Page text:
Question: Are condos which are purchased and then rented by their owners considered rental stock?
San Diego has a similar law, but condo converters get around the relocation assistance clause by announcing that the building will be demolished and condos will be built on the existing property. In truth, the building stands fenced in and boarded up sometimes for years.
The tenants, therefore, aren't notified about a conversion. They're evicted with a 60 day notice. And they don't receive a dime in relocation assistance.
I said it when this bill was originally introduced and I'll say it again: The condo conversion craze is over. This is unnecessary feel-good do-nothing legislation.
That condo conversion thing is a day late and a dollar short. With the housing market sliding along with credit markets, many condo constructions are being turned into apartments, and most of the conversions happened in the last three years, very few are happening today.
Now that governments are staring down the barrel of lower fee and tax revenue flowing from their buddies the developers, legislators are starting to feel guilty and stupid over what they've let happen to their renting constituents. Time to hit 'em up for a bill.
And while it's true that only an idiot would convert nowadays, don't think there aren't a few idiot landlords still looking to do it. This bill would protect their renters, and now.
And let's acknowledge the wisdom of getting this on the books now, while we finally can, so that it will be in place if another local real estate craze hits after X years of downturn. If we wait until another boom hits, the revenue flowing in will just get legislators looking the other way once again.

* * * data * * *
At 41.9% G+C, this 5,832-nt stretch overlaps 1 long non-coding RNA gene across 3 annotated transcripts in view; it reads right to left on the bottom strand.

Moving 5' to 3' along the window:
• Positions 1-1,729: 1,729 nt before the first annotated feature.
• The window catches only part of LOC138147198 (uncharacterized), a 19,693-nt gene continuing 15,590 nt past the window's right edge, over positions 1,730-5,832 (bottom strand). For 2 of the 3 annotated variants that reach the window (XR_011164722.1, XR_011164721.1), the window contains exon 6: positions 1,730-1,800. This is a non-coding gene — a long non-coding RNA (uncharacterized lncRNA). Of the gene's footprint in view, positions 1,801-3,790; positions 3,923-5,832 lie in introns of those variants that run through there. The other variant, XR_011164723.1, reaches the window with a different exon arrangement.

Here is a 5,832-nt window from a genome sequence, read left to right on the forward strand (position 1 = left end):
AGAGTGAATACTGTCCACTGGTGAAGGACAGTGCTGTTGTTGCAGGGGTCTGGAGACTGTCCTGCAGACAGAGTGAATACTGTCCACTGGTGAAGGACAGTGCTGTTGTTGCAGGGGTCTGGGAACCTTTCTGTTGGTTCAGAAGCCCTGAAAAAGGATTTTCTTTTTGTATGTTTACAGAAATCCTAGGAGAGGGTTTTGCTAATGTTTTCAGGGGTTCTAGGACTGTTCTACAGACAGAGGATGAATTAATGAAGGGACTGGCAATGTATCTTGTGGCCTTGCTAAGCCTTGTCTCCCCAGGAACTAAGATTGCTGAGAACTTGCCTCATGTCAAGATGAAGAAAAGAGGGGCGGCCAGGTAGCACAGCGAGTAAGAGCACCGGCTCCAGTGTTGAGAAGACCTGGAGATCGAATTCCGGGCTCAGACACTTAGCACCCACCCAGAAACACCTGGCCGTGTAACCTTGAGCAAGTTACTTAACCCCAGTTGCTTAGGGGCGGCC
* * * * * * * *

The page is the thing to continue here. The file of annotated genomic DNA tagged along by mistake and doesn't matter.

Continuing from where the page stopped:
Do it now. If it fails now, do it again next session.
Why should any land owner be restricted from making money off of their property! This is pure socialism. People can pay their own damn moving costs!
And if you can't afford to live in the city, then move or get a better job. Sheesh. The government has no business tinkering with the free market in this case. There is no overreaching public interest in denying land owners their rights to do what they please with their property.
Hey, Rich Boswell, I've decided to file a mining claim on your property. I'm paying 10 cents an acre and I'll be looking for diamonds.
Might have to blast my way down there.
Hope you don't mind!
What a fantastically stupid idea.
Hint #1: limiting the supply of condos makes them more expensive, not less.
Hint #2: total housing units are growing faster than local population. WAY faster. therefore, the rental stock is actually *increasing.* (no, the Canadians are not using their still-strong dollar to turn our apartments into vacation homes.)
Hint #3: the housing bubble was caused by excessive lending. if you want to legislate against a repeat of it, treat the disease, not the symptoms.
All the condos are scars on beautiful city blocks.
Seattle should be ashamed at what it has allowed to happen to the metro area.
Eric Arr, FTW!
@9: Seattle should be ashamed for letting people build housing?
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